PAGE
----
Prosecutor: Movie’s school slaying scene may have influenced suspect
WEST PADUCAH, Ky. (AP) _ The 14-year-old boy accused of fatally shooting three fellow students may have been influenced by a Leonardo DiCaprio movie that depicts a young man killing a teacher and students, a prosecutor said today.
Michael Carneal acknowledged viewing ``The Basketball Diaries,″ a 1995 film based on the life of New York poet Jim Carroll, a former high school basketball player who turned to drugs, Commonwealth’s Attorney Timothy Kaltenbach said.
``These movies are a factor. People come up with some of these ideas,″ Kaltenbach said.
The film includes a dream scene, in which Carroll shoots classmates and a teacher, and several scenes depict religion in a negative light.
Carneal is charged with opening fire on students at the conclusion of an informal daily prayer meeting Monday morning in the lobby of Heath High School. Three girls died and five other students were wounded.
One of two girls who remain hospitalized has been paralyzed from the waist down, Principal Bill Bond said today. Missy Jenkins, 15, was in stable condition. The second girl, Shelley Schaberg, 14, was in satisfactory condition and expected to be released from the hospital soon.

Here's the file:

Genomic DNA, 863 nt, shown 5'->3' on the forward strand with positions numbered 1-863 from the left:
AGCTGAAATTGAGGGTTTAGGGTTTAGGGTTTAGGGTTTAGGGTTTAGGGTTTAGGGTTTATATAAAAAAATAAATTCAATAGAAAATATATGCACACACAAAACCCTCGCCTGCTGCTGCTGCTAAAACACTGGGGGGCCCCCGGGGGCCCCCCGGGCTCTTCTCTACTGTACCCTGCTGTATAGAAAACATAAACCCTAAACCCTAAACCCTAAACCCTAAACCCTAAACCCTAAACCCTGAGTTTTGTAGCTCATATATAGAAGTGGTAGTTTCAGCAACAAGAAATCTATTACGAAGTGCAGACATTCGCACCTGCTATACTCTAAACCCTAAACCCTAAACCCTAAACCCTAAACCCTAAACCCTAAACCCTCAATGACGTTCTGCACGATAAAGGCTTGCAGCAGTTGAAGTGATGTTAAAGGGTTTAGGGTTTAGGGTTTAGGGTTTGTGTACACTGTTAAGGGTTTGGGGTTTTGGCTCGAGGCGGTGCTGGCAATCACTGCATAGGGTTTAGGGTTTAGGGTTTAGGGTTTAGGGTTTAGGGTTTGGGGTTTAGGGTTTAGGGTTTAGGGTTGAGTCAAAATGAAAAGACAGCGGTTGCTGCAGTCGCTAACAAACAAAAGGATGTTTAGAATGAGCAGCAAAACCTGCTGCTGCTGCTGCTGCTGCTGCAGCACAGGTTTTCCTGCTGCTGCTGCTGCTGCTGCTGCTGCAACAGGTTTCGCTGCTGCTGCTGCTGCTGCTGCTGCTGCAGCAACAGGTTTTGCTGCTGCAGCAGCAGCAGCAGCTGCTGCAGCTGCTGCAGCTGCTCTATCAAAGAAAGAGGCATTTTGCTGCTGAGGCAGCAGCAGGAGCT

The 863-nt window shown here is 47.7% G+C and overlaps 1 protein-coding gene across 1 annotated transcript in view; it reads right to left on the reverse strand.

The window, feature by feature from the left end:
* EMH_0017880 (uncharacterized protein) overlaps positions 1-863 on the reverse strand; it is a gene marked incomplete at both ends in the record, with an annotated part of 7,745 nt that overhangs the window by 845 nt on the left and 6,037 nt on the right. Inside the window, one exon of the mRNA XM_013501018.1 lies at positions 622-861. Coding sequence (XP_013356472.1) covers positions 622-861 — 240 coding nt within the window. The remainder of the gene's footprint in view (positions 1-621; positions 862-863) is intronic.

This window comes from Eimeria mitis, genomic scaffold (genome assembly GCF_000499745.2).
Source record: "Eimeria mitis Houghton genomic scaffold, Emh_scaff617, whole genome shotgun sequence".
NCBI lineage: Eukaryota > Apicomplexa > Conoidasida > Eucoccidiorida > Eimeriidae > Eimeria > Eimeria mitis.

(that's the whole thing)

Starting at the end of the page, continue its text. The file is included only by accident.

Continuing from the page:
Without going into specifics, the prosecutor said evidence has surfaced that Carneal had planned the crime for as long as a year. Kaltenbach said others possibly knew of plans for the shootings and another arrest was possible.
``If someone engaged in the planning process, they will be punished,″ he said.
Sheriff Frank Augustus said Wednesday he had a ``gut feeling″ the shooter didn’t act alone.
Kaltenbach, who plans to seek the maximum penalty of life without parole for 25 years for Carneal, said the boy has shown little emotion during interviews.
``The thing that struck me was the lack of emotion to acknowledge what he had done to the victims and to himself ... and to his parents,″ he said.
Augustus said he wondered whether the five guns carried into the school _ a pistol with extra ammunition, two rifles and two shotguns _ were for accomplices. Augustus said, however, that he didn’t anticipate other arrests.
The boy remains in a juvenile detention center in another part of the state, charged with murder, attempted murder and burglary. Authorities say he stole the guns from a neighbor’s garage on Thanksgiving Day.
On Wednesday, Carneal’s older sister, Kelly Carneal, returned to classes for the first time since the shootings. Afraid she would be ostracized, she found instead classmates who welcomed her with a remarkable sense of forgiveness.
Bond said one student confided to him that he was uncomfortable being in classes all day with the 17-year-old sister, a senior who is expected to be the class valedictorian.
``We talked for a long time, and we talked about anger and controlling that anger, and that anger is a natural thing,″ Bond said. ``There’s some anger, yes, but he dealt with it and spent the rest of the day with Kelly. He understood that she’s not the person who did this.″
It was Miss Carneal who drove her brother to school on Monday, but authorities said they believe she didn’t know what he had planned. The rifles were wrapped in a quilt, a bundle he explained were props for a science experiment.
Funeral services for Nicole Hadley, 14, Kayce Steger, 15, and Jessica James, 17, and will be held Friday.